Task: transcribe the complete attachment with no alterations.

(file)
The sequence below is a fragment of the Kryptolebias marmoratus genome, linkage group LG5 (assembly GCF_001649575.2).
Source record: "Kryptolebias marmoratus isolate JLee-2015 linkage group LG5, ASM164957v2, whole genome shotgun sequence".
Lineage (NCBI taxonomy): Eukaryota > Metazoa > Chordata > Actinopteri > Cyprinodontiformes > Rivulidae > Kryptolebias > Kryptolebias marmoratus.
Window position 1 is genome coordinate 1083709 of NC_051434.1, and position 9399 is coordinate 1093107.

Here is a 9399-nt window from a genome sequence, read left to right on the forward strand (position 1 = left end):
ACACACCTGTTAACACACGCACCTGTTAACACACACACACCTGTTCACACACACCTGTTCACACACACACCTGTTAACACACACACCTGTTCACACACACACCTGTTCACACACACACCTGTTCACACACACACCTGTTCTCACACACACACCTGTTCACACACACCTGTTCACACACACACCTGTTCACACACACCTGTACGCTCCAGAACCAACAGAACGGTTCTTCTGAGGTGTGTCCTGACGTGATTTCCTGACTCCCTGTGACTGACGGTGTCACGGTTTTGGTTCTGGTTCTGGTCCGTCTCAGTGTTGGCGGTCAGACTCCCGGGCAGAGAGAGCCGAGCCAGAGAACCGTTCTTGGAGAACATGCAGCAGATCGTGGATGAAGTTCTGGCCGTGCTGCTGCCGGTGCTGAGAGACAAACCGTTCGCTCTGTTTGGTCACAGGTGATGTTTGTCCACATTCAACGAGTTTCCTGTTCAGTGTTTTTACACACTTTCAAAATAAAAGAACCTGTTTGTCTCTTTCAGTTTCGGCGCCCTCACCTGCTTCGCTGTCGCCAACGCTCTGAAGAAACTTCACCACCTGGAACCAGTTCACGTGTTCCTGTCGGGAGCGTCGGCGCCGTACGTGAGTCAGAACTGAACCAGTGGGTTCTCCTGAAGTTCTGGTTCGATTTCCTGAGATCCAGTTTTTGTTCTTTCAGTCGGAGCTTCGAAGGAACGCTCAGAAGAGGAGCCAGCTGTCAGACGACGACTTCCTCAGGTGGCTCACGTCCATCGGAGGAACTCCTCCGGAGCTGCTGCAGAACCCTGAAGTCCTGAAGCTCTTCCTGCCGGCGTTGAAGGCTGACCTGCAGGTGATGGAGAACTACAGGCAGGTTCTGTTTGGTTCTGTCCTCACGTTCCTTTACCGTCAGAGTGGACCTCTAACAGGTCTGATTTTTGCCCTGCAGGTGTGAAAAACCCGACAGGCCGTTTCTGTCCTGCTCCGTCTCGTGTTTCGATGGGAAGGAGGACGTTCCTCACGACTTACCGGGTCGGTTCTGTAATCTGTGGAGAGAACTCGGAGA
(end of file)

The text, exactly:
The sequence below is a fragment of the Kryptolebias marmoratus genome, linkage group LG5 (assembly GCF_001649575.2).
Source record: "Kryptolebias marmoratus isolate JLee-2015 linkage group LG5, ASM164957v2, whole genome shotgun sequence".
Lineage (NCBI taxonomy): Eukaryota > Metazoa > Chordata > Actinopteri > Cyprinodontiformes > Rivulidae > Kryptolebias > Kryptolebias marmoratus.
Window position 1 is genome coordinate 1083709 of NC_051434.1, and position 9399 is coordinate 1093107.

Here is a 9399-nt window from a genome sequence, read left to right on the forward strand (position 1 = left end):
ACACACCTGTTAACACACGCACCTGTTAACACACACACACCTGTTCACACACACCTGTTCACACACACACCTGTTAACACACACACCTGTTCACACACACACCTGTTCACACACACACCTGTTCACACACACACCTGTTCTCACACACACACCTGTTCACACACACCTGTTCACACACACACCTGTTCACACACACCTGTACGCTCCAGAACCAACAGAACGGTTCTTCTGAGGTGTGTCCTGACGTGATTTCCTGACTCCCTGTGACTGACGGTGTCACGGTTTTGGTTCTGGTTCTGGTCCGTCTCAGTGTTGGCGGTCAGACTCCCGGGCAGAGAGAGCCGAGCCAGAGAACCGTTCTTGGAGAACATGCAGCAGATCGTGGATGAAGTTCTGGCCGTGCTGCTGCCGGTGCTGAGAGACAAACCGTTCGCTCTGTTTGGTCACAGGTGATGTTTGTCCACATTCAACGAGTTTCCTGTTCAGTGTTTTTACACACTTTCAAAATAAAAGAACCTGTTTGTCTCTTTCAGTTTCGGCGCCCTCACCTGCTTCGCTGTCGCCAACGCTCTGAAGAAACTTCACCACCTGGAACCAGTTCACGTGTTCCTGTCGGGAGCGTCGGCGCCGTACGTGAGTCAGAACTGAACCAGTGGGTTCTCCTGAAGTTCTGGTTCGATTTCCTGAGATCCAGTTTTTGTTCTTTCAGTCGGAGCTTCGAAGGAACGCTCAGAAGAGGAGCCAGCTGTCAGACGACGACTTCCTCAGGTGGCTCACGTCCATCGGAGGAACTCCTCCGGAGCTGCTGCAGAACCCTGAAGTCCTGAAGCTCTTCCTGCCGGCGTTGAAGGCTGACCTGCAGGTGATGGAGAACTACAGGCAGGTTCTGTTTGGTTCTGTCCTCACGTTCCTTTACCGTCAGAGTGGACCTCTAACAGGTCTGATTTTTGCCCTGCAGGTGTGAAAAACCCGACAGGCCGTTTCTGTCCTGCTCCGTCTCGTGTTTCGATGGGAAGGAGGACGTTCCTCACGACTTACCGGGTCGGTTCTGTAATCTGTGGAGAGAACTCGGAGA